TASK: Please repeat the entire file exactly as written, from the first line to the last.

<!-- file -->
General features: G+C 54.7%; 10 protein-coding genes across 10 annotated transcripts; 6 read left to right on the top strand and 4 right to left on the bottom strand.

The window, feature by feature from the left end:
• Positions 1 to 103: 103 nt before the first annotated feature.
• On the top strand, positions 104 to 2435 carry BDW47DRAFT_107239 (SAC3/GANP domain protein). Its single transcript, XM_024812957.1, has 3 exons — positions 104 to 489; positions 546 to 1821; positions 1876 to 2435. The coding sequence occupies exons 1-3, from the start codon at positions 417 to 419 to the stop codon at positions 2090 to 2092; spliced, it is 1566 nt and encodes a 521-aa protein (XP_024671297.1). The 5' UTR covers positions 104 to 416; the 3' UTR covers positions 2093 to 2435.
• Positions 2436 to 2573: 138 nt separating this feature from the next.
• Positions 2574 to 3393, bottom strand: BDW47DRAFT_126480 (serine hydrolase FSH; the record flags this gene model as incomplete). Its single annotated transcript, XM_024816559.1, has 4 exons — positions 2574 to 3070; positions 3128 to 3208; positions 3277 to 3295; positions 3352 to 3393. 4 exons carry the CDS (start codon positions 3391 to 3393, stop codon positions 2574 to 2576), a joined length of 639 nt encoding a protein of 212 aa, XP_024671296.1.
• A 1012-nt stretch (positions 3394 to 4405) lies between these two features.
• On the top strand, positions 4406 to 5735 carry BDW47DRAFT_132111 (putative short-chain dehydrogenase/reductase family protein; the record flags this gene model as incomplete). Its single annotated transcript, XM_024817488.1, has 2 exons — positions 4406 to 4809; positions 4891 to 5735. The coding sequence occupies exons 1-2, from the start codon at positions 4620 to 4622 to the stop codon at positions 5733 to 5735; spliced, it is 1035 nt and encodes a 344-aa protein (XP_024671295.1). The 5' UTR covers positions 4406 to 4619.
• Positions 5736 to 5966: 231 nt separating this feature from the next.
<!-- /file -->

General features: G+C 54.7%; 10 protein-coding genes across 10 annotated transcripts; 6 read left to right on the top strand and 4 right to left on the bottom strand.

The window, feature by feature from the left end:
• Positions 1 to 103: 103 nt before the first annotated feature.
• On the top strand, positions 104 to 2435 carry BDW47DRAFT_107239 (SAC3/GANP domain protein). Its single transcript, XM_024812957.1, has 3 exons — positions 104 to 489; positions 546 to 1821; positions 1876 to 2435. The coding sequence occupies exons 1-3, from the start codon at positions 417 to 419 to the stop codon at positions 2090 to 2092; spliced, it is 1566 nt and encodes a 521-aa protein (XP_024671297.1). The 5' UTR covers positions 104 to 416; the 3' UTR covers positions 2093 to 2435.
• Positions 2436 to 2573: 138 nt separating this feature from the next.
• Positions 2574 to 3393, bottom strand: BDW47DRAFT_126480 (serine hydrolase FSH; the record flags this gene model as incomplete). Its single annotated transcript, XM_024816559.1, has 4 exons — positions 2574 to 3070; positions 3128 to 3208; positions 3277 to 3295; positions 3352 to 3393. 4 exons carry the CDS (start codon positions 3391 to 3393, stop codon positions 2574 to 2576), a joined length of 639 nt encoding a protein of 212 aa, XP_024671296.1.
• A 1012-nt stretch (positions 3394 to 4405) lies between these two features.
• On the top strand, positions 4406 to 5735 carry BDW47DRAFT_132111 (putative short-chain dehydrogenase/reductase family protein; the record flags this gene model as incomplete). Its single annotated transcript, XM_024817488.1, has 2 exons — positions 4406 to 4809; positions 4891 to 5735. The coding sequence occupies exons 1-2, from the start codon at positions 4620 to 4622 to the stop codon at positions 5733 to 5735; spliced, it is 1035 nt and encodes a 344-aa protein (XP_024671295.1). The 5' UTR covers positions 4406 to 4619.
• Positions 5736 to 5966: 231 nt separating this feature from the next.